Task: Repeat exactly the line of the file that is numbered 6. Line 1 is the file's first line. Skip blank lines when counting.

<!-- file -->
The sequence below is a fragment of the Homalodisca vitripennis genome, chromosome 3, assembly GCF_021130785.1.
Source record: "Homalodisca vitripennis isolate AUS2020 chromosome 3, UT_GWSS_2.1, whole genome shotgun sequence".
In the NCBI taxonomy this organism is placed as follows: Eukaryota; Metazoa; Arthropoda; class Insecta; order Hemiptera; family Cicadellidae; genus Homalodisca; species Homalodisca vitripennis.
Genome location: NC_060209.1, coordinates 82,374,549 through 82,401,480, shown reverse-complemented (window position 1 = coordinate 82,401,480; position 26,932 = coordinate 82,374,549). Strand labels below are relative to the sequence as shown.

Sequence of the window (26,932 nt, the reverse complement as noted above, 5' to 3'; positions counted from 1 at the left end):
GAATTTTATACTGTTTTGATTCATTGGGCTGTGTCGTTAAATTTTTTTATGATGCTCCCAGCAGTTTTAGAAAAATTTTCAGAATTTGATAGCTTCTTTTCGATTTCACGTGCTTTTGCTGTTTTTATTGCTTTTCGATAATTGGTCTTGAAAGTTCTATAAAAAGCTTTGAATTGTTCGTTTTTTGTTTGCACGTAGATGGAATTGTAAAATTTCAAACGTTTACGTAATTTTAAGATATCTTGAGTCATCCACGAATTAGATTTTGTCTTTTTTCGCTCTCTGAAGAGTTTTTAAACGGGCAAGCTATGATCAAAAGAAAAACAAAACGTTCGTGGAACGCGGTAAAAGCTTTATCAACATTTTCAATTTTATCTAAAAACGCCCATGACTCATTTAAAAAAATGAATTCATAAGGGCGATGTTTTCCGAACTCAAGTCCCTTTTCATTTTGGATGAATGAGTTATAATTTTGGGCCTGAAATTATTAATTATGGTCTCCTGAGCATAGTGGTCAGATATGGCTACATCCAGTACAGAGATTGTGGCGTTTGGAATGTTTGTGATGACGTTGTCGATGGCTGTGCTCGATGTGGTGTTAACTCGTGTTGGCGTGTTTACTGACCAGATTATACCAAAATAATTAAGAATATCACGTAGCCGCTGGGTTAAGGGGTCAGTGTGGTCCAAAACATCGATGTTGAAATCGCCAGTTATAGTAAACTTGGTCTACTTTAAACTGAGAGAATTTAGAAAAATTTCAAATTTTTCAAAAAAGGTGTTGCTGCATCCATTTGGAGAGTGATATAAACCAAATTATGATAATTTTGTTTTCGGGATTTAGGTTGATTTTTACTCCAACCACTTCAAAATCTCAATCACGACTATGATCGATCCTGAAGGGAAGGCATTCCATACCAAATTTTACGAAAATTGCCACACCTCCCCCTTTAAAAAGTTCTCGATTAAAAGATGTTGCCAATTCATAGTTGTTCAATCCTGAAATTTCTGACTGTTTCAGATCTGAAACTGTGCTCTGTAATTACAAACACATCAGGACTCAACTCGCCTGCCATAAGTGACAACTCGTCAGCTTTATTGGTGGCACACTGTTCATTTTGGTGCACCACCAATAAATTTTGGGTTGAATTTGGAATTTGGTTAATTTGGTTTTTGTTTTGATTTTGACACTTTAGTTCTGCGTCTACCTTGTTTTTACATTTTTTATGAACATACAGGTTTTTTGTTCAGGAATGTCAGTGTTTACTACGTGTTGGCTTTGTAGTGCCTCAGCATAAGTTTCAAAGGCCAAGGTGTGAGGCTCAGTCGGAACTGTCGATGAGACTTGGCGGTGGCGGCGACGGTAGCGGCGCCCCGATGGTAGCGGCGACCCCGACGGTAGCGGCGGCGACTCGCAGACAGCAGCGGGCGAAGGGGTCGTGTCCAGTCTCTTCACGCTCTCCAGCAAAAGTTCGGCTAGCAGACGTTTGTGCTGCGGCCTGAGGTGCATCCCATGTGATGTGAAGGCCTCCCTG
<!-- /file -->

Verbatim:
GAATTTTATACTGTTTTGATTCATTGGGCTGTGTCGTTAAATTTTTTTATGATGCTCCCAGCAGTTTTAGAAAAATTTTCAGAATTTGATAGCTTCTTTTCGATTTCACGTGCTTTTGCTGTTTTTATTGCTTTTCGATAATTGGTCTTGAAAGTTCTATAAAAAGCTTTGAATTGTTCGTTTTTTGTTTGCACGTAGATGGAATTGTAAAATTTCAAACGTTTACGTAATTTTAAGATATCTTGAGTCATCCACGAATTAGATTTTGTCTTTTTTCGCTCTCTGAAGAGTTTTTAAACGGGCAAGCTATGATCAAAAGAAAAACAAAACGTTCGTGGAACGCGGTAAAAGCTTTATCAACATTTTCAATTTTATCTAAAAACGCCCATGACTCATTTAAAAAAATGAATTCATAAGGGCGATGTTTTCCGAACTCAAGTCCCTTTTCATTTTGGATGAATGAGTTATAATTTTGGGCCTGAAATTATTAATTATGGTCTCCTGAGCATAGTGGTCAGATATGGCTACATCCAGTACAGAGATTGTGGCGTTTGGAATGTTTGTGATGACGTTGTCGATGGCTGTGCTCGATGTGGTGTTAACTCGTGTTGGCGTGTTTACTGACCAGATTATACCAAAATAATTAAGAATATCACGTAGCCGCTGGGTTAAGGGGTCAGTGTGGTCCAAAACATCGATGTTGAAATCGCCAGTTATAGTAAACTTGGTCTACTTTAAACTGAGAGAATTTAGAAAAATTTCAAATTTTTCAAAAAAGGTGTTGCTGCATCCATTTGGAGAGTGATATAAACCAAATTATGATAATTTTGTTTTCGGGATTTAGGTTGATTTTTACTCCAACCACTTCAAAATCTCAATCACGACTATGATCGATCCTGAAGGGAAGGCATTCCATACCAAATTTTACGAAAATTGCCACACCTCCCCCTTTAAAAAGTTCTCGATTAAAAGATGTTGCCAATTCATAGTTGTTCAATCCTGAAATTTCTGACTGTTTCAGATCTGAAACTGTGCTCTGTAATTACAAACACATCAGGACTCAACTCGCCTGCCATAAGTGACAACTCGTCAGCTTTATTGGTGGCACACTGTTCATTTTGGTGCACCACCAATAAATTTTGGGTTGAATTTGGAATTTGGTTAATTTGGTTTTTGTTTTGATTTTGACACTTTAGTTCTGCGTCTACCTTGTTTTTACATTTTTTATGAACATACAGGTTTTTTGTTCAGGAATGTCAGTGTTTACTACGTGTTGGCTTTGTAGTGCCTCAGCATAAGTTTCAAAGGCCAAGGTGTGAGGCTCAGTCGGAACTGTCGATGAGACTTGGCGGTGGCGGCGACGGTAGCGGCGCCCCGATGGTAGCGGCGACCCCGACGGTAGCGGCGGCGACTCGCAGACAGCAGCGGGCGAAGGGGTCGTGTCCAGTCTCTTCACGCTCTCCAGCAAAAGTTCGGCTAGCAGACGTTTGTGCTGCGGCCTGAGGTGCATCCCATGTGATGTGAAGGCCTCCCTG